Chancellor Angela Merkel’s conservatives have suffered a heavy defeat in regional elections in Germany’s most populous state.
According to preliminary results, the centre-left Social Democrats (SPD) won 38.9 per cent of the vote in North Rhine-Westphalia, a western German state of more than 13 million people, and looked set to form a coalition with the Greens.
Merkel’s Christian Democrats (CDU) saw their support slide to just 26.3 per cent, down from nearly 35 per cent in 2010, in a state that includes the cities of Cologne and Duesseldorf and the industrial Ruhr region.
“This is not a good evening for Merkel,” Gero Neugebauer, a political scientist at Berlin’s Free University, said.
“The SPD is strengthened by this election, which will stir things up in Berlin.”
“People don’t want us to make hard cuts in social funding, what we want is a ‘New Deal’ where both the social welfare state and fighting debt will work.“
-Erik Floegge, a student in the city of Duesseldorf
The victory could embolden the German left to step up attacks against Merkel over her support for European austerity policies 18 months before national elections in which she is expected to fight for a third term.
The election is the third state-level vote this year and comes a week after a coalition of Merkel’s conservative Christian Democrats and pro-market Free Democrats – the parties that make up the national government – lost power in the northern state of Schleswig-Holstein.
The Free Democrats enjoyed a rebound in support in North Rhine-Westphalia, gaining 8.3 per cent of the vote to secure a return to the state assembly.
The Pirate Party, which campaigns for internet freedom and shot onto the national stage last year, continued a strong run at regional level, making it into the fourth straight state parliament with 7.8 per cent of the vote.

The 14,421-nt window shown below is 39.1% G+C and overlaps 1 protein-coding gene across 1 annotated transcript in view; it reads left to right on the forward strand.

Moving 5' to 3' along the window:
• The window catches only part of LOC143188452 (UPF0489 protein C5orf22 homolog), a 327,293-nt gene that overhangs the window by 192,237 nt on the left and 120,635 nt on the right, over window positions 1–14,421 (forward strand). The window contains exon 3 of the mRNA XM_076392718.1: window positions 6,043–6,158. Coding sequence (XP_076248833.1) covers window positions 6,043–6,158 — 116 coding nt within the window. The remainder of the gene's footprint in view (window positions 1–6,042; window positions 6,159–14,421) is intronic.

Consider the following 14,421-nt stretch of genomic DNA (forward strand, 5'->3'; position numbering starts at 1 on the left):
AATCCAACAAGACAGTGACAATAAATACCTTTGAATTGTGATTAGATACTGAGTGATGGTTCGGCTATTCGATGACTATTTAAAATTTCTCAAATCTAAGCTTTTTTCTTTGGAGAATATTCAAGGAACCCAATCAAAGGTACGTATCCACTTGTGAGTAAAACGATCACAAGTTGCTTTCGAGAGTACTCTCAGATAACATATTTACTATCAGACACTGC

North Rhine-Westphalia, a traditional centre-left stronghold, voted three years ahead of schedule after its current minority government, made up of Germany’s main national opposition parties, narrowly failed to get a budget passed in March.
Elections in the region have a history of influencing national politics. Seven years ago, a humiliating loss for then-Chancellor Gerhard Schroeder’s Social Democrats in the state prompted him to call an early election, which he lost to Merkel.
|Al Jazeera’s Nick Spicer reports from Berlin
The result will be seen by some as a double defeat for Merkel. Voters not only rejected her party but also the austerity measures that she has forced on struggling southern European states such as Greece, Spain and Portugal.
“The question arising from this election is whether people still follow Merkel’s way of doing politics in Germany,” Erik Floegge, 26, a student and SPD supporter in the city of Duesseldorf, said.
“People don’t want us to make hard cuts in social funding, what we want is a ‘New Deal’ where both the social welfare state and fighting debt will work.”
Opinion polls show, however, that a majority of Germans back Merkel’s focus on debt reduction and that many don’t want her to soften her stance towards struggling euro partners.
In the lower house, Merkel needs the emboldened Social Democrats’ support to win a two-thirds majority for the European budget-discipline pact she has pushed, and the win gives the opposition more negotiating power.
While Germany’s left will draw encouragement from the Social Democrat’s performance, national opinion polls suggest divisions within the country could lead to inconclusive national elections in 2014, with neither Merkel’s Christian Union nor the Social Democrats and Greens, who governed in coalition from 1998 to 2005, gaining a parliamentary majority.